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Buying local vs. buying charity

Kevin Yarr

By Kevin Yarr, CBCNews.ca

It was a hard decision faced by Co-op Atlantic a couple of weeks ago. All year long the grocery store chain had been running 50-50 draws with its members to raise money for what would be a very generous donation to the CBC P.E.I. Turkey Drive. Just over 600 turkeys plus vegetables, roasting pans, stuffing: an impressive feed for hundreds of Islanders who might otherwise have gone without.

There was a small glitch: the Co-op slogan, "Our choice is Atlantic First." Many people shop at the Co-op to support farmers in the region, but for this donation to feed as many families as possible, the Co-op would have to buy turkeys raised in Manitoba.

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The Co-op donation made for a dramatic first day of CBC P.E.I.'s Turkey Drive. (CBC)

It was not a little difference, about 80 cents a pound, enough to buy about 200 more turkeys. The Co-op decided in this case it would not follow its buy local policy.

And then a local turkey farmer expressed disappointment that he was not asked to fill the order.

A lot of people got very, very upset when CBC News turned this into a news story. Island Morning, P.E.I.'s radio morning show, received calls expressing their anger that the donation had been called into question.

"I thought it was very mean-spirited," said one caller. "I think you're being rather hard on the Co-op," said another.

Commenters on the web site were more direct in their attacks on the CBC.

"SHAME ON CBC," wrote one.

"This is your campaign. You asked Islanders to open their hearts & wallets, & thank them by stabbing them in the back for their generosity for the sake of a story."

Let me say first that while it seems to me the Co-op faced a conundrum here, they absolutely made the right decision. I believe it would have been wrong to buy 200 fewer turkeys for charity for the sake of buying local. I would no more criticize the Co-op for this decision than I would berate a pensioner in a Charlottetown supermarket for buying a turkey from the United States.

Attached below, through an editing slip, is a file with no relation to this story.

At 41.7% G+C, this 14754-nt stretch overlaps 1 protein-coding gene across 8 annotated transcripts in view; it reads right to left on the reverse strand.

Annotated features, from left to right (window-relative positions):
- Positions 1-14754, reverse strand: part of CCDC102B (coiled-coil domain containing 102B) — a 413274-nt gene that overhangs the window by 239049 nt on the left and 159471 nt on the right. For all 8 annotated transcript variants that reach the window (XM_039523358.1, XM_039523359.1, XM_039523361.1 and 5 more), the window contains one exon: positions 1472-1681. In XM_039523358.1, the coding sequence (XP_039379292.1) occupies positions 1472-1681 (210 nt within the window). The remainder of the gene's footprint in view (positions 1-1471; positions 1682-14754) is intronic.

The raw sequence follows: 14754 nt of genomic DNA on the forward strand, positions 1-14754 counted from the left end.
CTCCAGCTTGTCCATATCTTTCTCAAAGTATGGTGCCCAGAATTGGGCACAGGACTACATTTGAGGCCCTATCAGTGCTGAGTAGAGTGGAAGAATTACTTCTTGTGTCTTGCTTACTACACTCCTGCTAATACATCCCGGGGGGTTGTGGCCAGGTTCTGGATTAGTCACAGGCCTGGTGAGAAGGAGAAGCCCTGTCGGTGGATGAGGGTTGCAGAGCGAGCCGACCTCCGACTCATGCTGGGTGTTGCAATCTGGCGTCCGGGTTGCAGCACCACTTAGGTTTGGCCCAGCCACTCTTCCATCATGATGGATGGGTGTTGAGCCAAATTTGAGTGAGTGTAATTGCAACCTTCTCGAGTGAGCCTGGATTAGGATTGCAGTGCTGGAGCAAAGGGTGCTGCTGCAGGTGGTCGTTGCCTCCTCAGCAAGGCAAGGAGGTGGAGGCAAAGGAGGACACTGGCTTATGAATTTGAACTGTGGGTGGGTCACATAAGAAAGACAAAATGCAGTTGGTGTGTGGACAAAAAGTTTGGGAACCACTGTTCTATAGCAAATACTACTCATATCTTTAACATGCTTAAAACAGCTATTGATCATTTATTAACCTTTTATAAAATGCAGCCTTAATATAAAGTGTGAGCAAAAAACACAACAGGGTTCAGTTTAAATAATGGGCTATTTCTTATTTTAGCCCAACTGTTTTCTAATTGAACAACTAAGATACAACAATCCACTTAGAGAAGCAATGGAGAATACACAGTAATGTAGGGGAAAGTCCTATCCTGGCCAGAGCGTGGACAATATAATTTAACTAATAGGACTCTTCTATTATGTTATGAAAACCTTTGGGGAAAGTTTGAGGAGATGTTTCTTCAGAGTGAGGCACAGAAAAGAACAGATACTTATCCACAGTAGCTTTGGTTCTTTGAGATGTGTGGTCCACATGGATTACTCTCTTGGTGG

And yet when radio reporter Laura Chapin researched this story for radio, I made the decision to write it up for CBCNews.ca.

What is unfortunately lost in this debate is the question itself. For the sake of argument, let's take it as a given that buying local is a good thing. Let's also assume that buying turkeys for needy families at Christmas is a good thing. Now, what do you do when faced with choosing between the two?

That, for me, is the interest in this story.

I have expressed my own frustration with international food marketing in Food Bytes before. My point, then and now, is that there is more to buying food than just looking at the price. Part of the reason people on P.E.I. are in financial difficulty is that people can and do buy inexpensive products made, grown and raised in other parts of the world.

There are broader implications, and there are circumstances when buying local is the right choice. As one commenter wrote, "If you give a man a fish, you feed him for a day, whereas if you TEACH a man to fish, you feed him for a lifetime." Not an original thought, certainly, but perhaps an original application of the idea.

But we do need to keep in mind in this strange world of international trade that buying local is a luxury, and not always appropriate.

Do you think Co-op made the right decision?

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